Guatemala. In the decisive round of the presidential election on November 6, Otto Pérez Molina won for Partido Patriota (PP) with 54% of the votes over Manuel Baldizón for Libertad Democrática Renovada (LIDER). Although Pérez lost in the countryside and only managed to win in fewer than half of the country’s 22 provinces, he secured the victory by winning in the largest, the province of Guatemala around the capital, where 13% of the electorate lives. Voter turnout was a record-high 61%, despite dramatic weather events with tropical downpours. What decided in Pérez’s favor were probably his promises to toughen the crime and to halve the murder statistics in four years, which in Guatemala is 41 murders per 100,000 population. Visit ABBREVIATIONFINDER for the acronym of GTM that stands for the country of Guatemala.
According to Countryaah official site, grassroots organizations and human rights groups had also expressed great concern during the election campaign for the militarization of society given that Pérez is a former general. Pérez himself pointed out that he represented the more moderate branch of the armed forces and was one of the advocates of the 1996 peace agreement, which ended a decades-long civil war, and that during his time as adviser to former President Óscar Berger (2004-08) military budget. He also promised the formation of a new Ministry of Social Affairs and that social reforms would be implemented to reduce poverty in the country comprising 65% of the population. The critics pointed out that the new police organization proposed by Pérez would in part consist of army units, which is contrary to the 1996 peace agreement.
At the same time, Pérez will face a highly divided congress. In the September 11 parliamentary elections, however, Pérez PP became the largest party with 57 seats. But the majority in the House belongs to dozens of other parties, which certainly did not constitute a unified opposition bloc, but the government will still be forced to use temporary majorities on individual issues.
In June, General Héctor Mario López Fuentes, arrested for genocide and human rights crimes during the 1960-96 civil war, was arrested, and in November President Álvaro Colom decided to extradite former President Alfonso Portillo (2000-04) to face trial money laundering.
GUATEMALA. – In February 1948 the Guatemala, which claims the territory of British Honduras, closed the border with it and reopened it only in May 1951 without prejudice to its claims.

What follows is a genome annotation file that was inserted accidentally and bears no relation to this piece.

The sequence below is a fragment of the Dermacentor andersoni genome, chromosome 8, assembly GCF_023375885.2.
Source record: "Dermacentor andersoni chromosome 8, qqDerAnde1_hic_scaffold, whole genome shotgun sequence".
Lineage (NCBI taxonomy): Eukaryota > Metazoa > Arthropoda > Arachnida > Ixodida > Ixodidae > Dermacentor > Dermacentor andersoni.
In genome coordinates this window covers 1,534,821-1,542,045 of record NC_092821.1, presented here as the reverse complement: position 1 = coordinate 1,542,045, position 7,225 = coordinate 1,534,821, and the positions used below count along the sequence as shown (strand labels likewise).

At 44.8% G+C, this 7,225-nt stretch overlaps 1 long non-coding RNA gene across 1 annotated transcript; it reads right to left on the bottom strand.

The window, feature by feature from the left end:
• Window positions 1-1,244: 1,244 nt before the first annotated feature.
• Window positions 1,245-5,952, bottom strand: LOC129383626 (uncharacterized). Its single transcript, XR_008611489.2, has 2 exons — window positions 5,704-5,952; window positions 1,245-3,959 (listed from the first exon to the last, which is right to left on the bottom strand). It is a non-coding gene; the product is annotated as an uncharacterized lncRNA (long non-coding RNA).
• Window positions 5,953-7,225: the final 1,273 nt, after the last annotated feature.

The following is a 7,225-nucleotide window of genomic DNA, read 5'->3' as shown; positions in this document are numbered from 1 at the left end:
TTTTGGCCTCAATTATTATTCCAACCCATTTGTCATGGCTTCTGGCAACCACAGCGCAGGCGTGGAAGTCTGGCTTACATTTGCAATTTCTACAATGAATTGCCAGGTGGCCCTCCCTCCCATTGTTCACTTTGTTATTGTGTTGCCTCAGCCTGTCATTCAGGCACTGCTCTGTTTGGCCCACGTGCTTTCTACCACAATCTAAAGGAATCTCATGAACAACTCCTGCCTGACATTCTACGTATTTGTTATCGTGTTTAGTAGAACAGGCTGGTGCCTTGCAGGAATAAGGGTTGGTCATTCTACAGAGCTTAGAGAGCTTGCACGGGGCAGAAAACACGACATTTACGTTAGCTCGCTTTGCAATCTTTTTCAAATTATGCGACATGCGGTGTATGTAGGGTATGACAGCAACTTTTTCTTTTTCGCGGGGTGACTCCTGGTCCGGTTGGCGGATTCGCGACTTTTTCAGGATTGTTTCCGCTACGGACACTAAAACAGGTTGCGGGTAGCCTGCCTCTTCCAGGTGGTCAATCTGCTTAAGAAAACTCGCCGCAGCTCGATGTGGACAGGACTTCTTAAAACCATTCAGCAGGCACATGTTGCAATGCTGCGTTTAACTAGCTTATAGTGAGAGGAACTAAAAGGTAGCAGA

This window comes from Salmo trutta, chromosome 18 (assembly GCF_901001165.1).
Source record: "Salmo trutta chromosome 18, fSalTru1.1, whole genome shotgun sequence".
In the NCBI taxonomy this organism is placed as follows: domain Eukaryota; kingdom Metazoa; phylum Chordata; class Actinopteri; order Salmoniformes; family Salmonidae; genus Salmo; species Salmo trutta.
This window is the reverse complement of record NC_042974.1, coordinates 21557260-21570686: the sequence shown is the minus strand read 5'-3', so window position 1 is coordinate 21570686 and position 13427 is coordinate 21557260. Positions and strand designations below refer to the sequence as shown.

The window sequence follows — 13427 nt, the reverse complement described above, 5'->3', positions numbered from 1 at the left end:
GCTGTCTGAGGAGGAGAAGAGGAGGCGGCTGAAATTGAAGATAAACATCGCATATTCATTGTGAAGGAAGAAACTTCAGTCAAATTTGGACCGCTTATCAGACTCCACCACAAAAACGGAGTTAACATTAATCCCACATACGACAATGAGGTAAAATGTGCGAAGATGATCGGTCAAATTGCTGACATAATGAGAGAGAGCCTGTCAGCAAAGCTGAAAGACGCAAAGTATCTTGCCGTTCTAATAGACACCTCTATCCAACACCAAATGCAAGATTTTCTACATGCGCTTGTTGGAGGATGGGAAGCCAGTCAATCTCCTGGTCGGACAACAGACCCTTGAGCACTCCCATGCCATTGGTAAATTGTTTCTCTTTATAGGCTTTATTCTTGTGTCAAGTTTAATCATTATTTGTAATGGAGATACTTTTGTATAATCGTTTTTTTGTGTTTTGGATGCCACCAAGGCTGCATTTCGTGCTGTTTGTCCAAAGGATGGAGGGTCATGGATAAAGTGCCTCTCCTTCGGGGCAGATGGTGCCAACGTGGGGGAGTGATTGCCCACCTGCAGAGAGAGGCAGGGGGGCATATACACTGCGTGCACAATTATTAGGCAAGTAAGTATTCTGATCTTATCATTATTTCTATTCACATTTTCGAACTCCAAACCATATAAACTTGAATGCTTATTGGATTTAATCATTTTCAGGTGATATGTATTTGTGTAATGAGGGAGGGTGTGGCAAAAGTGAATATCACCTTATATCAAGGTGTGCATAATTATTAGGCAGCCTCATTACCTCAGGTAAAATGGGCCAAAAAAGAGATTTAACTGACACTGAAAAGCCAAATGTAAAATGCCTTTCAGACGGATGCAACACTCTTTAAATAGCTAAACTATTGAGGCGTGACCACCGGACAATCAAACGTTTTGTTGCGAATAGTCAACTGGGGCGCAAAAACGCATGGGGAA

Economic conditions. – The cultivation of coffee continues to be fundamental for the economy of Guatemala. In 1957 no less than 780,000 quintals of coffee were produced, which was exported for a value equivalent to 80% of the total exports. Banana cultivation has lost more and more importance due to diseases that have seriously damaged the plantations, and in 1956 the export of bananas, which still in 1948 constituted 20% of the total value of Guatemalan exports, dropped to 8 % only. In 1953 it was calculated that of the total area of the Republic, 10% was occupied by crops, 3% by meadows and pastures, 66% by forests and 21% by productive uncultivated and barren land. Important chromite deposits have been discovered.
Communications. – In 1952, in the innermost part of the Bahía de Santo Tomás (Sea of the Antilles), SSW of Puerto Barrios, the construction of the new port of Santo Tomás was started, to which only ships of no more than 3000 t can now access of tonnage.
Foreign trade. – In the five-year period 1953-57, imports had an average annual value of 111 million quetzales, and exports of 100.5 million (excluding precious metals). The United States continues to absorb the majority of Guatemalan foreign trade.
Finances. – In addition to the central bank, there are three banking institutions (one of which is state-owned) plus a foreign bank operating in the country. This centralizes a large part of the deposits collected, in excess of its credit possibilities established in relation to the share capital. Since the deposits raised are partly paid to the central bank, through the latter there is practically a redistribution of funds, in the form of loans from the bank itself to the other banks and to the two special credit institutions. These institutes, wholly owned by the state, grant funding for the development of production and agricultural activities. Guatemala is one of the few countries that did not participate in the general devaluation of 1949. The quetzal has always held up to par with the US dollar.